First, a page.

JamieOliver Food Revolution

Get up, stand up: Stand up for your rights. You, yes, you (mother, father, aunt, uncle, grandparent, random do-gooder or person who found this page by mistake when searching for pictures of its swoon-inducing interview subject) are, essentially, helping today’s youth die a slow, painful, bloated death from the foods that you are allowing them to eat.

We get it. We know money is tight. We know you are busy. We are there with you. But, here’s the thing: You can do something about it. You have the power to reverse the damage. You have the power to not just change but completely revolutionize how we, as a society, view and use food. Our children’s generation is the first one on record that is doomed to have a shorter life span than its predecessor’s. How can we stand by and let multimillion-dollar marketing campaigns, red-taped-to-the-hilt state and local political machines, and defunct laws kill our kids?

This is our clarion call. This is our fight. This is what our generation needs to rail against, for our kids, for ourselves, for our kids’ kids. Processed, chemical-infused, sugar-laden foods, like cigarettes, are no longer a dirty little secret; everyone knows they can kill you.

It’s Custard’s Last Stand—and this is our Battle of the Little Bighorn.

And whom do we have leading us bravely into the line of fire? None other than a well-intentioned Brit named Jamie Oliver, a man whose passion for this mission is so palpable, it nearly oozes out of the television.

Oliver, a famous chef whose star came to rise with his Naked Chef television and book series, recently turned his life’s work to saving British and American youths from eating themselves to death via a blitzkrieg of a campaign designed to educate and empower families of all economic backgrounds to reclaim the fate of their children’s health and, once and for all, change what we cook, the way we cook and, ergo, what we eat.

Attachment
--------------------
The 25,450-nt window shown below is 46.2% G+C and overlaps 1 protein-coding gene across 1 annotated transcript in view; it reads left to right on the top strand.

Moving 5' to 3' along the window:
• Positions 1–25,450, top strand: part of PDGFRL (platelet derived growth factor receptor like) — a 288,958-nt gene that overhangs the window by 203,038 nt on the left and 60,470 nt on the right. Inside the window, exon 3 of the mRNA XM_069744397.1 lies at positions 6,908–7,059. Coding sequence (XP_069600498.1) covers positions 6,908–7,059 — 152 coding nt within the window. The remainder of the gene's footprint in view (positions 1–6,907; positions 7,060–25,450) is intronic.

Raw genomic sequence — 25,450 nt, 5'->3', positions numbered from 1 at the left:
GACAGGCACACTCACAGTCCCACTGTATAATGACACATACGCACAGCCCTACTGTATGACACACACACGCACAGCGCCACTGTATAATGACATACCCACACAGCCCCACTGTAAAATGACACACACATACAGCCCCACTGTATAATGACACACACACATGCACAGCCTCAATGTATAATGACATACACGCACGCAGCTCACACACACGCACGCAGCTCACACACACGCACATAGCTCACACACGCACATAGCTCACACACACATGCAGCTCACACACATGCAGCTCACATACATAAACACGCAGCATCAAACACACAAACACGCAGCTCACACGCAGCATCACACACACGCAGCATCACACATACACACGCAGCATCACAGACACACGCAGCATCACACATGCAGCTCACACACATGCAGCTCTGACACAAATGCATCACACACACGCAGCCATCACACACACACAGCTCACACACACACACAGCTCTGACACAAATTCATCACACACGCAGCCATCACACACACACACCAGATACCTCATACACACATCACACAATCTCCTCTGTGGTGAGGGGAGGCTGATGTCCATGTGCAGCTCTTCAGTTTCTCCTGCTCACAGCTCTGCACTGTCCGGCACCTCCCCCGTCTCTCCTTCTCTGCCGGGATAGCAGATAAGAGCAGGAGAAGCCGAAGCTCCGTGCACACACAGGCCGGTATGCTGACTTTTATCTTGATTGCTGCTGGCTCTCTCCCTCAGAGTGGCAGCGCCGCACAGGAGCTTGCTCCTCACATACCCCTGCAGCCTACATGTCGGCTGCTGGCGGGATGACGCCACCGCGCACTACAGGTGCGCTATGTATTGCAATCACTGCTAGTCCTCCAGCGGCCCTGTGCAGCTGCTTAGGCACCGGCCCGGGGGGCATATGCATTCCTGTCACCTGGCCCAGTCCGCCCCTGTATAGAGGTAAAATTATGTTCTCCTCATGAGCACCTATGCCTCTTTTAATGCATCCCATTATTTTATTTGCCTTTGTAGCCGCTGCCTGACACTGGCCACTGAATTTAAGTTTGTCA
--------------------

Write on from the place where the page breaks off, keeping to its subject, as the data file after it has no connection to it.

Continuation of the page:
Here, our fearless leader answers a collection of questions culled from’s network of brave soldiers, aka moms.

From Laura Meyer, green lifestyle expert and CEO of, Beverly Hills, Calif.:

You speak my language, Jamie. Having three kids and living and researching all aspects of green living, needless to say I try to keep my kids off of processed food. One thing I find is that my kids get more excited about saving the planet than saving themselves. I try to couple packing fresh food with packing in a waste-free fashion and talk to my kids about that. I find it’s easier to pack waste-free with fresh foods than with processed foods, which, when it comes to lunch packing, are often in wrappers. Have you thought about tying that concept into your campaign?

Jamie Oliver responds:

If you’re cooking fresh, real food from scratch, you don’t need any packaging or chemicals or food processing, which ultimately have a negative impact on the environment. My whole campaign is about learning to cook for yourself and make healthy choices. If your kids are excited about saving the planet, try to get them involved in where their food comes from. Grow a few pots of herbs with them. Take them to a farm.  

From Karen Webb, PR Squared Public Relations, Manhattan Beach, Calif.:

Knowing the potentials health risks, why do you think that so many people are opposed to eating healthy? Is it primarily about money (the perception that it is more expensive to eat healthy) or habits?